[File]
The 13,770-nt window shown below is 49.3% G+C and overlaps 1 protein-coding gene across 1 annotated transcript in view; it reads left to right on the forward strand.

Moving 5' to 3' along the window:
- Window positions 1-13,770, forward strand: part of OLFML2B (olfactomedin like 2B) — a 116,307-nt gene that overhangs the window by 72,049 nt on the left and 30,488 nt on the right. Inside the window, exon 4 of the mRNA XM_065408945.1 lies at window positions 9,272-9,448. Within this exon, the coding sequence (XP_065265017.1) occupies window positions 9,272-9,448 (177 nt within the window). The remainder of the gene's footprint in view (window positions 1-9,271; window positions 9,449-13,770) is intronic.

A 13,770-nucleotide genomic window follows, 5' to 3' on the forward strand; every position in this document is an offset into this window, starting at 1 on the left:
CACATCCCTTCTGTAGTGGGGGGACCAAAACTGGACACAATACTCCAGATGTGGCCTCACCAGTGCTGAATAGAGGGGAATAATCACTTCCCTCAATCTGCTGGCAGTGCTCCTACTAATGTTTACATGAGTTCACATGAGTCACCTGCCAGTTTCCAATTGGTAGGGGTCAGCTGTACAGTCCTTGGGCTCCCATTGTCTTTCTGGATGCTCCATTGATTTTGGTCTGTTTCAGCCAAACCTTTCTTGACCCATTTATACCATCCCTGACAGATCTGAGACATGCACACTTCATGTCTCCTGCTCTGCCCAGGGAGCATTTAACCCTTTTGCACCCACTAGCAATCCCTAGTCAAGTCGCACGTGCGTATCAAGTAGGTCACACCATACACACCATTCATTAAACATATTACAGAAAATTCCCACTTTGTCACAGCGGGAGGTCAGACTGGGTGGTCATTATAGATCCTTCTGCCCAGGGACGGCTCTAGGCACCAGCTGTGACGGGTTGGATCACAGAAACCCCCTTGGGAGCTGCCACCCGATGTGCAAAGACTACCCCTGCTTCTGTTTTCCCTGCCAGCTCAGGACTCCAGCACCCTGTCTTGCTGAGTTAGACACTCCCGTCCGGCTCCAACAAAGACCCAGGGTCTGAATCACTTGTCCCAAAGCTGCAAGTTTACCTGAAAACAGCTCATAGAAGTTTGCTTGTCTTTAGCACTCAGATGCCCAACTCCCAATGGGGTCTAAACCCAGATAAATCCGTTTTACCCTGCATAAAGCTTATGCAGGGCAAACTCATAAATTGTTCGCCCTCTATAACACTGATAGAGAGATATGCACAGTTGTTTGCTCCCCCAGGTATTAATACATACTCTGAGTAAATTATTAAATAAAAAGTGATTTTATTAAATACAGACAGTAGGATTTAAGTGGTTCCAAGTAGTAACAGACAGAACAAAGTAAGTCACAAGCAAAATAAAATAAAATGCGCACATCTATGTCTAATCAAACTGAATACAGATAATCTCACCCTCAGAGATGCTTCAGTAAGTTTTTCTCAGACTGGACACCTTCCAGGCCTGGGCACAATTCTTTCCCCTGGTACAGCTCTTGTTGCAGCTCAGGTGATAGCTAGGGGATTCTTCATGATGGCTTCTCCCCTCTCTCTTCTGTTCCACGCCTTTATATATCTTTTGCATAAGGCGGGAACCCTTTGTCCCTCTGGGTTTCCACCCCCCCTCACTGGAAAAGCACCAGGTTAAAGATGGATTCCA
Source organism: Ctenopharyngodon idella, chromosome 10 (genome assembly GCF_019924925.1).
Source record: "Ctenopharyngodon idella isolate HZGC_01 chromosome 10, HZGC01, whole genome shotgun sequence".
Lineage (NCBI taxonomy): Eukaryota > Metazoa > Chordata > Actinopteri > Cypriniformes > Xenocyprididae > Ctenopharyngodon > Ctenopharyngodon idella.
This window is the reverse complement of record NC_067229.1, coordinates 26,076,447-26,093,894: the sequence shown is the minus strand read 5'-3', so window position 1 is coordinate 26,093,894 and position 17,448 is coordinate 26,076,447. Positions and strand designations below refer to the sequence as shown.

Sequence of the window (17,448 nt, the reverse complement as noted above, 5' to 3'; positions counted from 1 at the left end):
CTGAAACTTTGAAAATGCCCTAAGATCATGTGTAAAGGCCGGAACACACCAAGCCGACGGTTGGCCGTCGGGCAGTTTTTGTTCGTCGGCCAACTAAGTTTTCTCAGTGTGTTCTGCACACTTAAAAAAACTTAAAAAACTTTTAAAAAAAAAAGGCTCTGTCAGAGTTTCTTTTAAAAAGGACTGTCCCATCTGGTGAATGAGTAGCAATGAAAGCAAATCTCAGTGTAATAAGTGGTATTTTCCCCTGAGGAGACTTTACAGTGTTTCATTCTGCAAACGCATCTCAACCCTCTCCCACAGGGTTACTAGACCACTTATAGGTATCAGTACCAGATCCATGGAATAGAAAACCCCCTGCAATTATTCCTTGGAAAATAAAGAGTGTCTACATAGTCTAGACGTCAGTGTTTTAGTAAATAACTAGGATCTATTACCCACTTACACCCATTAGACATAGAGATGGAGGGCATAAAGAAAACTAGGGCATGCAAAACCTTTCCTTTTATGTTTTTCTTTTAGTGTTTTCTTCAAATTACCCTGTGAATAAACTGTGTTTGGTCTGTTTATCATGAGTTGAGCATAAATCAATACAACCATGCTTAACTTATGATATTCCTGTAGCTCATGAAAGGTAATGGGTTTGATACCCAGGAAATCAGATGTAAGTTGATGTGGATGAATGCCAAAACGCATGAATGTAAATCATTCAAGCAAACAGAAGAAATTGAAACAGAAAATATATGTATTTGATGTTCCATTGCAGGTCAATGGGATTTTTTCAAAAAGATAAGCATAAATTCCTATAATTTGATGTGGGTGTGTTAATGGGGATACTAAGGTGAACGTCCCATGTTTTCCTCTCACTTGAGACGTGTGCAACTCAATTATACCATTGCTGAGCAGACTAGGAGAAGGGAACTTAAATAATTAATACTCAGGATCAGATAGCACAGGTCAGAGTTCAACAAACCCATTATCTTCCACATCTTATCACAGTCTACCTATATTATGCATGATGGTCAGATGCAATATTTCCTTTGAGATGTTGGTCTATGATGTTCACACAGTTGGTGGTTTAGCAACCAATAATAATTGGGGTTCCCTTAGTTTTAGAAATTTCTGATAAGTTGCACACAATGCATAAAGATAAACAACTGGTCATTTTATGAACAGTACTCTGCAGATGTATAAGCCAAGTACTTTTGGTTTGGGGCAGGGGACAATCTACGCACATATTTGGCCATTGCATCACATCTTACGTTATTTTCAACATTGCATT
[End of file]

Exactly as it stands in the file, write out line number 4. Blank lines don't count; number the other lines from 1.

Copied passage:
A 13,770-nucleotide genomic window follows, 5' to 3' on the forward strand; every position in this document is an offset into this window, starting at 1 on the left: